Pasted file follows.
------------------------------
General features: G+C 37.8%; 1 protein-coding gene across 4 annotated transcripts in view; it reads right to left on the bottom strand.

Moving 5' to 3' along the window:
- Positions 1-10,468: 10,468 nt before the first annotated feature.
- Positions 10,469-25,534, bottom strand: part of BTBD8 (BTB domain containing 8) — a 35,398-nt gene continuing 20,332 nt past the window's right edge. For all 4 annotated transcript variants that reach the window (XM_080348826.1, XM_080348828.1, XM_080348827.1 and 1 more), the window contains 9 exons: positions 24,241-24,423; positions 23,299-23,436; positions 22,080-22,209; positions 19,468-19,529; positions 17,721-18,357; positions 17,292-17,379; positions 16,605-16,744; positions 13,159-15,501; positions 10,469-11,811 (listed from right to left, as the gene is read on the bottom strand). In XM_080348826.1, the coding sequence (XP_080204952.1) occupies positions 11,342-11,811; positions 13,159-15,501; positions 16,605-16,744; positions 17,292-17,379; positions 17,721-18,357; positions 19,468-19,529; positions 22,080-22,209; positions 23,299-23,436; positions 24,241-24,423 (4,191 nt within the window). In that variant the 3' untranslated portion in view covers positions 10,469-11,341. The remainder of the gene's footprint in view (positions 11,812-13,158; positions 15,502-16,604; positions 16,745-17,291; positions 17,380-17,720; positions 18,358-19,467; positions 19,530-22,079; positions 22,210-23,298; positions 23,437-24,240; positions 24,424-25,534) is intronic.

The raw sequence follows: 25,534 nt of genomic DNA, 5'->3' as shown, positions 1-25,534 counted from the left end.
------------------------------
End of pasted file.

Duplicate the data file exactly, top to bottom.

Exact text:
General features: G+C 37.8%; 1 protein-coding gene across 4 annotated transcripts in view; it reads right to left on the bottom strand.

Moving 5' to 3' along the window:
- Positions 1-10,468: 10,468 nt before the first annotated feature.
- Positions 10,469-25,534, bottom strand: part of BTBD8 (BTB domain containing 8) — a 35,398-nt gene continuing 20,332 nt past the window's right edge. For all 4 annotated transcript variants that reach the window (XM_080348826.1, XM_080348828.1, XM_080348827.1 and 1 more), the window contains 9 exons: positions 24,241-24,423; positions 23,299-23,436; positions 22,080-22,209; positions 19,468-19,529; positions 17,721-18,357; positions 17,292-17,379; positions 16,605-16,744; positions 13,159-15,501; positions 10,469-11,811 (listed from right to left, as the gene is read on the bottom strand). In XM_080348826.1, the coding sequence (XP_080204952.1) occupies positions 11,342-11,811; positions 13,159-15,501; positions 16,605-16,744; positions 17,292-17,379; positions 17,721-18,357; positions 19,468-19,529; positions 22,080-22,209; positions 23,299-23,436; positions 24,241-24,423 (4,191 nt within the window). In that variant the 3' untranslated portion in view covers positions 10,469-11,341. The remainder of the gene's footprint in view (positions 11,812-13,158; positions 15,502-16,604; positions 16,745-17,291; positions 17,380-17,720; positions 18,358-19,467; positions 19,530-22,079; positions 22,210-23,298; positions 23,437-24,240; positions 24,424-25,534) is intronic.

The raw sequence follows: 25,534 nt of genomic DNA, 5'->3' as shown, positions 1-25,534 counted from the left end.